Data Centre

The strife of Brian: Why doomed Intel boss's ex86 may not be the real reason for his hasty exit

Had the board just had enough of Krzanich?

Comment The sudden and shocking resignation of Intel CEO Brian Krzanich this week over a long-ago affair with a subordinate – banned under company rules – has led to much mirth among Register readers.

"Sounds like he took 'Intel Inside' a bit too literally," quipped SVV. "Talk about taking the wrong branch," a computer architecture guru whispered privately to us. It's not just AMD and Xeon buyers who've been screwed, others joked.

Besides the snickering and tittering in the industry, there was one feeling among Chipzilla staff: disbelief.

Intel announced on Thursday Krzanich had resigned over "a past consensual relationship" with an underling, which broke the company's non-fraternization policy between managers and staff.

Those with inside knowledge of the chip manufacturer we spoke to this week questioned that explanation. Although flings within the ranks are frowned upon, such dalliances happen simply as a result of human nature – yet very, very rarely lead to firings or resignations.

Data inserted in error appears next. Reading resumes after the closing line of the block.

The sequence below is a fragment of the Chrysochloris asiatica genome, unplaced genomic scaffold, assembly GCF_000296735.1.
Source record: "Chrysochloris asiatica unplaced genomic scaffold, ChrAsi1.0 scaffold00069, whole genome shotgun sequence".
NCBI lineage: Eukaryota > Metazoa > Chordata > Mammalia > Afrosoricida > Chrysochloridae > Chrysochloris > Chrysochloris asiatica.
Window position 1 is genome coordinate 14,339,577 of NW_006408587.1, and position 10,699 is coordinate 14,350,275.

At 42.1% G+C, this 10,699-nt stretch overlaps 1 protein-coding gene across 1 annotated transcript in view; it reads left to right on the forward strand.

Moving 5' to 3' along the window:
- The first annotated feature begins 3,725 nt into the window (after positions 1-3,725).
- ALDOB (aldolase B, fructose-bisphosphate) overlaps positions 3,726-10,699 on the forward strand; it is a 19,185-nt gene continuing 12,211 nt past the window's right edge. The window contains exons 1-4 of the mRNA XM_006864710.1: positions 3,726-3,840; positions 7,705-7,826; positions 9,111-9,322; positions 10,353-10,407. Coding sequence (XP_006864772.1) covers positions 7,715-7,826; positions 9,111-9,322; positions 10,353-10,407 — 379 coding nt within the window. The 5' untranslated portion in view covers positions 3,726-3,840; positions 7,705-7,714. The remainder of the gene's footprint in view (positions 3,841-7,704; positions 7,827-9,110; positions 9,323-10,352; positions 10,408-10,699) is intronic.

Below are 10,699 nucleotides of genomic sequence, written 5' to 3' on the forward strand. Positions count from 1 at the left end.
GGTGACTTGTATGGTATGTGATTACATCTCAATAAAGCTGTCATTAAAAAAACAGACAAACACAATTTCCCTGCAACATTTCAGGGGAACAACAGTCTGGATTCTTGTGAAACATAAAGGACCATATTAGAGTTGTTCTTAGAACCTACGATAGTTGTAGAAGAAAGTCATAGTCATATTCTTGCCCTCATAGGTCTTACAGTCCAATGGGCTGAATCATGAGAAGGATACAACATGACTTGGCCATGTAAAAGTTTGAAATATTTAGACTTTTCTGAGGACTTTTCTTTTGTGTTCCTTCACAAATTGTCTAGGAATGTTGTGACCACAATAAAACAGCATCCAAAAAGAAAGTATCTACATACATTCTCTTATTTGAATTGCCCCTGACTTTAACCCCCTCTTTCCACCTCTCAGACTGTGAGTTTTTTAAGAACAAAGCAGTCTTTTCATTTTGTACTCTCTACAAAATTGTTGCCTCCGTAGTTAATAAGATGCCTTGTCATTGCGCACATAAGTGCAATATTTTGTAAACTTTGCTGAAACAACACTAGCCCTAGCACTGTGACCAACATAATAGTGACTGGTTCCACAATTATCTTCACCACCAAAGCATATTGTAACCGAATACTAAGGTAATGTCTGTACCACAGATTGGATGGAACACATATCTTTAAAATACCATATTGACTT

A spokesperson for Intel declined to comment beyond the silicon giant's official statement.

As one well-placed insider told The Register on Thursday, inter-office affairs are not uncommon at Intel, even among senior management. "Otellini was notorious for shagging around, and even boasted about it," the source alleged of onetime Intel president and CEO Paul Otellini, who died last year.

Intel's internal rules allow for relationships between staff who don’t work directly together. However, there is a non-fraternization code for managers – basically, if you're overseeing someone directly or indirectly, and have a measure of control over their job and career, then you're not supposed to get entangled. But it still happens – and is so commonplace, the biz's HR department has a set of procedures for dealing with such situations.

If a boss comes clean to HR about hooking up with an underling, there is the usual stern reminder of policy, and executives move the amorous pair into separate teams so that there is no direct or indirect link. If a manager fails to 'fess up, and HR gets wind of the secret liaison, the situation is more serious. Interviews without coffee, and couples separated at work, yet it is virtually unheard of for someone to be forced out of the business over it.